Technical Documentation

Configuring the JUNOS Software ARP Learning and Aging Options for Mapping IPv4 Network Addresses to MAC Addresses

The Address Resolution Protocol (ARP) is a protocol used by IPv4 to map IP network addresses to MAC addresses. This topic describes how to set passive ARP learning and ARP aging options for network devices. (A switch operates as a virtual router.)

Tasks for configuring ARP learning and aging are:

  1. Configuring Passive ARP Learning for Backup VRRP Routers
  2. Adjusting the ARP Aging Timer

Configuring Passive ARP Learning for Backup VRRP Routers

By default, the backup VRRP router drops ARP requests for the VRRP-IP to VRRP-MAC address translation. The backup router does not learn the ARP (IP-to-MAC address) mappings for the hosts sending the requests. When it detects a failure of the master router and becomes the new master, the backup router must learn all the entries that were present in the ARP cache of the master router. In environments with many directly attached hosts, such as metro Ethernet environments (this type of environment does not pertain to switches), the number of ARP entries to learn can be high. This can cause a significant transition delay, during which traffic transmitted to some of the hosts might be dropped.

Passive ARP learning enables the ARP cache in the backup router to hold approximately the same contents as the ARP cache in the master router, thus preventing the problem of learning ARP entries in a burst. To enable passive ARP learning, include the passive-learning statement at the [edit system arp] hierarchy level:

[edit system arp]passive-learning;

We recommend setting passive learning on both the backup and master VRRP routers. This prevents the need to intervene manually when the master router becomes the backup router. While a router is operating as the master, the passive learning configuration has no operational impact. The configuration takes effect only when the router is operating as a backup router.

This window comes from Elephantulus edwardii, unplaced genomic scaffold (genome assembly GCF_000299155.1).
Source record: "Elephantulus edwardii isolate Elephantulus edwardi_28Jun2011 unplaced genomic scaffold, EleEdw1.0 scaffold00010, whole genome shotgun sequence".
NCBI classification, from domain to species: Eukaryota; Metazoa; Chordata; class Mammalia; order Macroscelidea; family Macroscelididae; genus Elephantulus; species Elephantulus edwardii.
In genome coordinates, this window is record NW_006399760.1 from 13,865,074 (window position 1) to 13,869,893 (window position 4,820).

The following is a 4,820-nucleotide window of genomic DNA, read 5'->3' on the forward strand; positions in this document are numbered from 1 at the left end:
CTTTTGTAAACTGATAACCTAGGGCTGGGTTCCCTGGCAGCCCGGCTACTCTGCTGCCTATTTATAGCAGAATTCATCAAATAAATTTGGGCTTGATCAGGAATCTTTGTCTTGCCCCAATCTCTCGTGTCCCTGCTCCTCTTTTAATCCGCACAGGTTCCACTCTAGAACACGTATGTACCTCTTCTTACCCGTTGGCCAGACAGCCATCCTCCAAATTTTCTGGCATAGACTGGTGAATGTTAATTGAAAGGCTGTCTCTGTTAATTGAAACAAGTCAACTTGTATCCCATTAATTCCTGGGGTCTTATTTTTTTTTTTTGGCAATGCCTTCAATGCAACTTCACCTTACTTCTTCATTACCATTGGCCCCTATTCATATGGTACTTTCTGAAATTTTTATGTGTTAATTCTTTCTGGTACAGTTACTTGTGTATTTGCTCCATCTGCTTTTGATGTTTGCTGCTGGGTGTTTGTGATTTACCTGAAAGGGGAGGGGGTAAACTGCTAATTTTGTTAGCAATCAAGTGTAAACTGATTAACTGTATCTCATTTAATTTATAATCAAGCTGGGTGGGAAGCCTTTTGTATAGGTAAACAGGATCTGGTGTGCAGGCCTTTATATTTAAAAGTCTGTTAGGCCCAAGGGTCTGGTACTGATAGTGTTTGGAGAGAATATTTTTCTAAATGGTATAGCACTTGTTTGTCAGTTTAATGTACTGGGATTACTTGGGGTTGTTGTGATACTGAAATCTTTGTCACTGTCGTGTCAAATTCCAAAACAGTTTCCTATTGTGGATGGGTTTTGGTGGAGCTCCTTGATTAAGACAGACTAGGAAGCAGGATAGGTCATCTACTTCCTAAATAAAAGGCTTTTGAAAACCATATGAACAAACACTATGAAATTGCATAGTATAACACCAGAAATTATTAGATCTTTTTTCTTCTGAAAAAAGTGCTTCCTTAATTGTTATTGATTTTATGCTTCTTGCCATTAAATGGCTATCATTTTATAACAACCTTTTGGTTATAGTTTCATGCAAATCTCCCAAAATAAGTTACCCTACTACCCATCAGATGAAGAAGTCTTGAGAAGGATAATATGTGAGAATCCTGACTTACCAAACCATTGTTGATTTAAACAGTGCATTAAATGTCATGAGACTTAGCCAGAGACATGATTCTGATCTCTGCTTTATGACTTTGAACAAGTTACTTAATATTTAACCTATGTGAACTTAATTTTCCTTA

Adjusting the ARP Aging Timer

By default, the ARP aging timer is set at 20 minutes. In environments with many directly attached hosts, such as metro Ethernet environments (this type of environment does not pertain to switches), increasing the amount of time between ARP updates by configuring the ARP aging timer can improve performance. However, in some scenarios, it might be desirable to lower the ARP aging timer value to prevent the flooding of traffic and improve performance.

The range of the ARP aging timer is from 1 through 240 minutes.

To configure a system-wide ARP aging timer, include the aging-timer statement at the [edit system arp] hierarchy level:

[edit system arp]aging-timer minutes;

You can also configure the ARP aging timer for each logical interface of family type inet. To configure the ARP aging timer at the logical interface level, specify the timer value in minutes at the [edit system arp aging-timer interface interface-name] hierarchy level:

[edit system arp aging-timer interface interface-name]aging-timer aging-timer-minutes;

Note: If the aging timer value is configured both at the system and the logical interface levels, the value configured at the logical interface level takes precedence for the specific logical interface.

The timer value you configure takes effect as ARP entries expire. Each refreshed ARP entry receives the new timer value. The new timer value does not apply to ARP entries that exist at the time you commit the configuration.


Published: 2010-04-26